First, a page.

The CSU in Germany is the Bavarian version of the CDU - the CDU doesn't compete in Bavaria. The equivalent of the Lib Dems in Germany is the FPD - who have been in coalition repeatedly with both the CPD and the SPD (Labour equiavlent).
In fact, the German liberals have been in the majority of governments in West Germany/Germany since WW2. So a party like the Lib Dems both can and needs to deal with both the right and the light, promoting its policies as much as possible. They might be trying to water down economic policy with Conservatives but they'd be trying to water down a hell of a lot of Labour policies too - centralisation and attacks on civil liberties (Labour has always had an authorotarian streak). The idea that Lib Dems and Labour are two peas in a pod isn't true. If they were, they'd have merged long ago.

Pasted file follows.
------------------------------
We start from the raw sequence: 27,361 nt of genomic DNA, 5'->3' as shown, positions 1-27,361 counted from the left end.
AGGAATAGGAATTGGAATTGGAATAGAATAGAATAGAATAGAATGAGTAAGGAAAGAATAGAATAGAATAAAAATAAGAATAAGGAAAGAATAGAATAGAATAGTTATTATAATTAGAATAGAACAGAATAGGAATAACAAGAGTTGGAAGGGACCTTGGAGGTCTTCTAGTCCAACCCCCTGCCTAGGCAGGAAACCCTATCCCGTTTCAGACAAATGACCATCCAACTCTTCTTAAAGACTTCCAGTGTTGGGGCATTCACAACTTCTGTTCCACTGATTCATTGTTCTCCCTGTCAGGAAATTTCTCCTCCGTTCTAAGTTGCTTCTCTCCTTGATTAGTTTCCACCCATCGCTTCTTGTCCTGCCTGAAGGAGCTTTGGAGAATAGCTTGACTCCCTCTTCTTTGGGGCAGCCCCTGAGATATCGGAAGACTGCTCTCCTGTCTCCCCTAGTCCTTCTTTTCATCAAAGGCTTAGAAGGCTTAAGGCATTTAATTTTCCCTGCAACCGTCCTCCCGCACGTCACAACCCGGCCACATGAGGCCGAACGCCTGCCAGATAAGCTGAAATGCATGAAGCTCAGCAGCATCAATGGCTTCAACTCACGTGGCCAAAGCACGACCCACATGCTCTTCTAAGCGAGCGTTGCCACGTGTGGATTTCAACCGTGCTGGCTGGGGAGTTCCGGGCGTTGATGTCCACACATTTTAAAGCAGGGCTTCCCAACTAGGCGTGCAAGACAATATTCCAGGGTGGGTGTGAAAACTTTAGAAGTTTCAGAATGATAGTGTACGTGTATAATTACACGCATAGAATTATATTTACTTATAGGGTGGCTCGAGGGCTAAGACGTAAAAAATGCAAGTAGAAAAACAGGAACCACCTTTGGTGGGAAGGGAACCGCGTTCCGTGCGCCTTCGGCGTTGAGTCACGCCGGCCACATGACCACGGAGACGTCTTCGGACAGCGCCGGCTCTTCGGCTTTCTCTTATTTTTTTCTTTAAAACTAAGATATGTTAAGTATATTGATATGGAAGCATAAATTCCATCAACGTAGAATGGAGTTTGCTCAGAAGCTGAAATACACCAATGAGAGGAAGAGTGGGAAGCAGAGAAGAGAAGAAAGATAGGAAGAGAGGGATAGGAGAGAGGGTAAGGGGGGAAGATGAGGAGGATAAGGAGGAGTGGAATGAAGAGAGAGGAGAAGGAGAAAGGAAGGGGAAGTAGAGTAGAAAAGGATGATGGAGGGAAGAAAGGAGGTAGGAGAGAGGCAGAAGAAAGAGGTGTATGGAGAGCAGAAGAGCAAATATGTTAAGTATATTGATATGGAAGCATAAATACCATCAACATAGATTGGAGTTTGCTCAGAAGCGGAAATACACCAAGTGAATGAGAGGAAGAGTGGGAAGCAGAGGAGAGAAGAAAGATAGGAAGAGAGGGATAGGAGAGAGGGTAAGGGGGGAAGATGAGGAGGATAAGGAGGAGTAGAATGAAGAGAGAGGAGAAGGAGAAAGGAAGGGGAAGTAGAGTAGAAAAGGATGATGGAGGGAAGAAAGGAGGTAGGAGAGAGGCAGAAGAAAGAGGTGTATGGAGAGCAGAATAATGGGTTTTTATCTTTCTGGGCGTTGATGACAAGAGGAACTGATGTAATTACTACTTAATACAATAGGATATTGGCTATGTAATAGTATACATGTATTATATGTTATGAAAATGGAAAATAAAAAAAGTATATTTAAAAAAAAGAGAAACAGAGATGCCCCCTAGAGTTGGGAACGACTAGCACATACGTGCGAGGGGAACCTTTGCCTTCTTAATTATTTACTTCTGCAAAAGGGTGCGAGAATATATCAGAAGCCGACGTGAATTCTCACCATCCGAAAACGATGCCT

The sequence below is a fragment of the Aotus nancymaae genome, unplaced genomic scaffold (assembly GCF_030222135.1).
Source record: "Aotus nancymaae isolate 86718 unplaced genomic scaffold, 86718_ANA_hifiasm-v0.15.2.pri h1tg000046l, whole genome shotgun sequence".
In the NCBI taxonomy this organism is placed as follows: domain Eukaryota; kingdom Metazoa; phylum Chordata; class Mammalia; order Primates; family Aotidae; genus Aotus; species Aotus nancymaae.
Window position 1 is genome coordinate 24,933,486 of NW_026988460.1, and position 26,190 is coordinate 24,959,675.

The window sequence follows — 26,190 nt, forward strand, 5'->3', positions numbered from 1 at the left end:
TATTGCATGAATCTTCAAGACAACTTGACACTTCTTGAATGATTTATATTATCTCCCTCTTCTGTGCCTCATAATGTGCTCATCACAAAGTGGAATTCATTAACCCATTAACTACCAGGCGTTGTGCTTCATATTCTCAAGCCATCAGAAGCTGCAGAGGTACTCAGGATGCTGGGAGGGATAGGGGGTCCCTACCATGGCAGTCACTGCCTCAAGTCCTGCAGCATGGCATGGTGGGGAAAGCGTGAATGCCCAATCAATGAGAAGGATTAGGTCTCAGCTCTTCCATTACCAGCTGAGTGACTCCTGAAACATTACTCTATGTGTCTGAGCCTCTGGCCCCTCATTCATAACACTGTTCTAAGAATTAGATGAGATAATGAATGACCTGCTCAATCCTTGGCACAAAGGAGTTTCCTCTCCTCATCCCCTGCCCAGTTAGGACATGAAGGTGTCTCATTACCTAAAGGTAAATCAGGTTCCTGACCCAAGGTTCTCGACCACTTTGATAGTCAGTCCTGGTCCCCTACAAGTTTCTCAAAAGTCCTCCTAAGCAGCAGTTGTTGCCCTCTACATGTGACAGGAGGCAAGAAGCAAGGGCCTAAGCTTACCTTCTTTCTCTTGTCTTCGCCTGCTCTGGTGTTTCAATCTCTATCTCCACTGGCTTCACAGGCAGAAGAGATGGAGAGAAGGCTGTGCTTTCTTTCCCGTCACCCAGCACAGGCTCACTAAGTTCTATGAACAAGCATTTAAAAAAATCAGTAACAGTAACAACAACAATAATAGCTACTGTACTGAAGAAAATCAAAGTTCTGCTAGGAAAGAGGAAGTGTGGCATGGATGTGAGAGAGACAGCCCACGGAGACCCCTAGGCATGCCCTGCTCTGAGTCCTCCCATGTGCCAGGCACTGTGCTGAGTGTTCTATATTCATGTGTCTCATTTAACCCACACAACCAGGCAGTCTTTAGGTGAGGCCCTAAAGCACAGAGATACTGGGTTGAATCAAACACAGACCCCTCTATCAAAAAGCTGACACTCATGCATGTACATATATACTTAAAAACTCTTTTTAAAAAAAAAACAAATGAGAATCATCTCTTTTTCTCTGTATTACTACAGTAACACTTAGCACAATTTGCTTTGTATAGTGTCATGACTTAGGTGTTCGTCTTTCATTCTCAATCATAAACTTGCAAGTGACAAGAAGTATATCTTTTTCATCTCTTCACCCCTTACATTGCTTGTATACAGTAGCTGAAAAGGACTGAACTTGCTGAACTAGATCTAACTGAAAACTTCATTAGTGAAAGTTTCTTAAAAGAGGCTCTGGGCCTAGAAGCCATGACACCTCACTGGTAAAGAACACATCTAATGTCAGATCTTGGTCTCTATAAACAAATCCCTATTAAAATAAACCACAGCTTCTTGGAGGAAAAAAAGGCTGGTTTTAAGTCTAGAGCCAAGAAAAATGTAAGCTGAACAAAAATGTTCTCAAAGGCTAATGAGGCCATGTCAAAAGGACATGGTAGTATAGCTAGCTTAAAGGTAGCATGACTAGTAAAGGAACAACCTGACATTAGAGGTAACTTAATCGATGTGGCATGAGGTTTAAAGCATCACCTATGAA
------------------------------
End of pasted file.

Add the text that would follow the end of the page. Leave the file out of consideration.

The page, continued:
There really are some pathetic attempts at depicting Mr hasan as unhinged
He was Heroic as for the pretend psychiatrist ask around your patients who was the most sincere on the panel
you'll end up being prescribed some of what they're on when you disagree with them
Mehdi Hasan is a contributing writer for the New Statesman and the co-author of Ed: The Milibands and the Making of a Labour Leader. He was the New Statesman's senior editor (politics) from 2009-12.